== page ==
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Africa can feed itself in a generation: Study
Date:12/2/2010

ailable on how to improve yields, weather, market prices, input costs and disease surveillance. Ordering seeds or supplies, communication with buyers, and even money exchange using airtime credit as a currency are also all far more easily accomplished thanks to mobile devices.

Notes Prof. Juma: "One way for Africa to foster inclusive economic growth is to apply innovation in agriculture which employs the majority of the people. This is also a way to address concerns that technology widens the gap between the rich and the poor. The use of module phones in rural Africa show the promise of more inclusive innovation strategies."

  • Infrastructure: "The importance of providing an enabling infrastructure for agricultural development cannot be overstated," the report says. In fact, the difficulty of transportation causes some peasant farmers to reduce production even when soil and weather conditions would allow better yields. "Without access to markets, farmers can't use what they could produce, so they produce only enough for themselves to eat," Prof. Juma says. "Farmers are smart enough not to grow crops if they are going to rot on their farms."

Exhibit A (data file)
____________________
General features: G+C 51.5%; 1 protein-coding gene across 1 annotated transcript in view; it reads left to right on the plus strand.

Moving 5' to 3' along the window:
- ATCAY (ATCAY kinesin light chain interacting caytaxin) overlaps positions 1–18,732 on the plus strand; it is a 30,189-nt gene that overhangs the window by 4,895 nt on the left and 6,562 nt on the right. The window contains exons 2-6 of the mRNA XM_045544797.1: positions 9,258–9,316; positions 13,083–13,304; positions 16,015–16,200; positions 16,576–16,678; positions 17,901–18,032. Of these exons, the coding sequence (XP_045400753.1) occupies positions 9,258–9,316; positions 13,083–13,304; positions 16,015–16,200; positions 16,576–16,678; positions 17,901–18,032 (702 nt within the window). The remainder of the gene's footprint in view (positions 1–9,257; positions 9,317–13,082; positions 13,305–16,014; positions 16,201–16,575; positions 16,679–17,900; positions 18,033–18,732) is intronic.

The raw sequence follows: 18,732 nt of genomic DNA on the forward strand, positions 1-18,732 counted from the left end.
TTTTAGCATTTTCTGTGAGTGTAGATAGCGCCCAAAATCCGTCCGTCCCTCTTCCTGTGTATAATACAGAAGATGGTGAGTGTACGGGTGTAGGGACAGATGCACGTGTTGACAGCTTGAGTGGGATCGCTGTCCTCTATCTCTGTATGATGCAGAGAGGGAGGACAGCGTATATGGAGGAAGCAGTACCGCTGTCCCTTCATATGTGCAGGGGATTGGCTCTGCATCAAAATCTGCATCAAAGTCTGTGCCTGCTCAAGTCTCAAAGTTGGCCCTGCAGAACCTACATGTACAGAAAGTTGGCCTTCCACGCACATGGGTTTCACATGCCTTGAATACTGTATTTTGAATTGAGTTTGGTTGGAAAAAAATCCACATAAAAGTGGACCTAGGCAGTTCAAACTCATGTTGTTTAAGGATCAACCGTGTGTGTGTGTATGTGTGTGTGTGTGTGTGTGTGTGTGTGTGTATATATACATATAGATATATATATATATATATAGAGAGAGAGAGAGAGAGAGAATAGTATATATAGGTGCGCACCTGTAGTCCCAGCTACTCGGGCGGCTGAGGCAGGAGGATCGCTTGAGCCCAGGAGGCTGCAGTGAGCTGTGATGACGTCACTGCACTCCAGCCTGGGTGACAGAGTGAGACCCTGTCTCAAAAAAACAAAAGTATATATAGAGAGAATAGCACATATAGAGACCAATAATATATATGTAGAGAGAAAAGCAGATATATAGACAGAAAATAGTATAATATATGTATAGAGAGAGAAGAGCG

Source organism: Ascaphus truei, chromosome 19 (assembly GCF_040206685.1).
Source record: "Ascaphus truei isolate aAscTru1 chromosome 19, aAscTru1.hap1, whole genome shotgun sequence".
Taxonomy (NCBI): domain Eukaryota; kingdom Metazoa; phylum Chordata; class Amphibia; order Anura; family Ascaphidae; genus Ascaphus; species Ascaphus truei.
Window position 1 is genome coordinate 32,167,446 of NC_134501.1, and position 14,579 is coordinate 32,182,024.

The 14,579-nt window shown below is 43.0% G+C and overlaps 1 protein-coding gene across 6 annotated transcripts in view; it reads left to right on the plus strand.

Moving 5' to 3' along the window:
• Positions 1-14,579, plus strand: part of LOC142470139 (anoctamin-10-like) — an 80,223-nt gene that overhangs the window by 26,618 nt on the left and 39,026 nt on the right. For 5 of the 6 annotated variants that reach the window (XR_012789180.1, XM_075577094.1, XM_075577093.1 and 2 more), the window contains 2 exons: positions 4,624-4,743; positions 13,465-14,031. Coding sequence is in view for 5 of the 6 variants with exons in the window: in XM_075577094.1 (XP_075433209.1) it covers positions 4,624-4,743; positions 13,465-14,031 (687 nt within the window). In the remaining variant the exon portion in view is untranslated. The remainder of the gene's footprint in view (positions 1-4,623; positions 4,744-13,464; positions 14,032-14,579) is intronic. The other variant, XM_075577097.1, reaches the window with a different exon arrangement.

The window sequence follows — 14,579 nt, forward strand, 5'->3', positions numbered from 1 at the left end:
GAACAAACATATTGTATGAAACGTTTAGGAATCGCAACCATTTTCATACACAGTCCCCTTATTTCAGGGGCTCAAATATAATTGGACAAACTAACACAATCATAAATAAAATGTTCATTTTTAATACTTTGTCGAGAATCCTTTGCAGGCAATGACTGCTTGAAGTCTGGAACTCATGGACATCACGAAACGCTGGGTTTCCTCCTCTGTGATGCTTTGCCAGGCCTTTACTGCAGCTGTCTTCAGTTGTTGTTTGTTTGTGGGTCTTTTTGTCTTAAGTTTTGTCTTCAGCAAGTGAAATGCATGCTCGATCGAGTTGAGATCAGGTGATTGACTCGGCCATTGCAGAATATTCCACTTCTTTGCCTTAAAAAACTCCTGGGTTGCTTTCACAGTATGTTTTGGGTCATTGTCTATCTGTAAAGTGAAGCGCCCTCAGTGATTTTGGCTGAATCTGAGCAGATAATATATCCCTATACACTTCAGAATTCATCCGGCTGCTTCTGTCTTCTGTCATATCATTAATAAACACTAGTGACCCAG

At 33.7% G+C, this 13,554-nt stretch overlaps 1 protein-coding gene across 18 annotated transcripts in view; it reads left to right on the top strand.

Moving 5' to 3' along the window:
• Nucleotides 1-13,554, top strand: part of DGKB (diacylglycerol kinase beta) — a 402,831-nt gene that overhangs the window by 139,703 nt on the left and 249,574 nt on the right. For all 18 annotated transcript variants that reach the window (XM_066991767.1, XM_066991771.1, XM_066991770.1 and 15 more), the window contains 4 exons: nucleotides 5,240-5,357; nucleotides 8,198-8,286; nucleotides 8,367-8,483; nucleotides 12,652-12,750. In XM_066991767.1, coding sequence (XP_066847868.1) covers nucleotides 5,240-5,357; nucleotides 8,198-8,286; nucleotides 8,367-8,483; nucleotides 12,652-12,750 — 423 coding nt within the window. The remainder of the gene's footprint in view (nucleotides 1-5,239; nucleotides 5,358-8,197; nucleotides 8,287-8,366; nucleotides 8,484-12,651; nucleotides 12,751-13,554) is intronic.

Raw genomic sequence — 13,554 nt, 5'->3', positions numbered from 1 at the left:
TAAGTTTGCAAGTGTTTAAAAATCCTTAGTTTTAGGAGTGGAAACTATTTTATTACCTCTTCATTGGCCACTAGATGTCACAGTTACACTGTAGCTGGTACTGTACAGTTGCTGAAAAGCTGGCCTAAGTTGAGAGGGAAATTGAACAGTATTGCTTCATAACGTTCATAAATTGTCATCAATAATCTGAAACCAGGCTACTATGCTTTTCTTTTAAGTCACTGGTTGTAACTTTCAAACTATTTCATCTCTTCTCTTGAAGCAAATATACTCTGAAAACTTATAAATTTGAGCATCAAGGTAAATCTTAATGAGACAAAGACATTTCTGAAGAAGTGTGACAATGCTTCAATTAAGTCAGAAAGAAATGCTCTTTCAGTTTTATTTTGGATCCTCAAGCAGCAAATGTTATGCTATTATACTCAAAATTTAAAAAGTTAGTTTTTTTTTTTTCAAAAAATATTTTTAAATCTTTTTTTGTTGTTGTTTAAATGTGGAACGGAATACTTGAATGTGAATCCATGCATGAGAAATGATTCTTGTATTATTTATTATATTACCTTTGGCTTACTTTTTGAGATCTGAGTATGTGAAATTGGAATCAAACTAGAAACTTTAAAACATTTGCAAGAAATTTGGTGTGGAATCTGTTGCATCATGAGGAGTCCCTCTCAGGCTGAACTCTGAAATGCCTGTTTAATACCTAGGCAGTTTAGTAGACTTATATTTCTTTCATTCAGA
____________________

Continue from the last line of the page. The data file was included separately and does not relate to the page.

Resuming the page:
• Water: More than 40 per cent of Africa's rural population lives in arid or semi-arid conditions and tens of millions live in areas with absolute water scarcity. Only four per cent of the arable land is irrigated. But the continent's many lakes and rivers could supply water to the many areas that have high-quality soil but too little moisture.

  • Energy: Africa has too little electricity but vast amounts of untapped hydro and solar potential. Building dams and other generating infrastructure would be relatively inexpensive; the major impediment is constructing transmission grids to move the power to where it's needed.

All of the infrastructure needs are connected, Prof. Juma notes. Plans for a hydroelectric generating station, for example, might be hampered, or
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Contact: Terry Collins
tc@tca.tc
416-538-8712
Harvard Kennedy Schools Belfer Center for Science and International Affairs
Source:Eurekalert  

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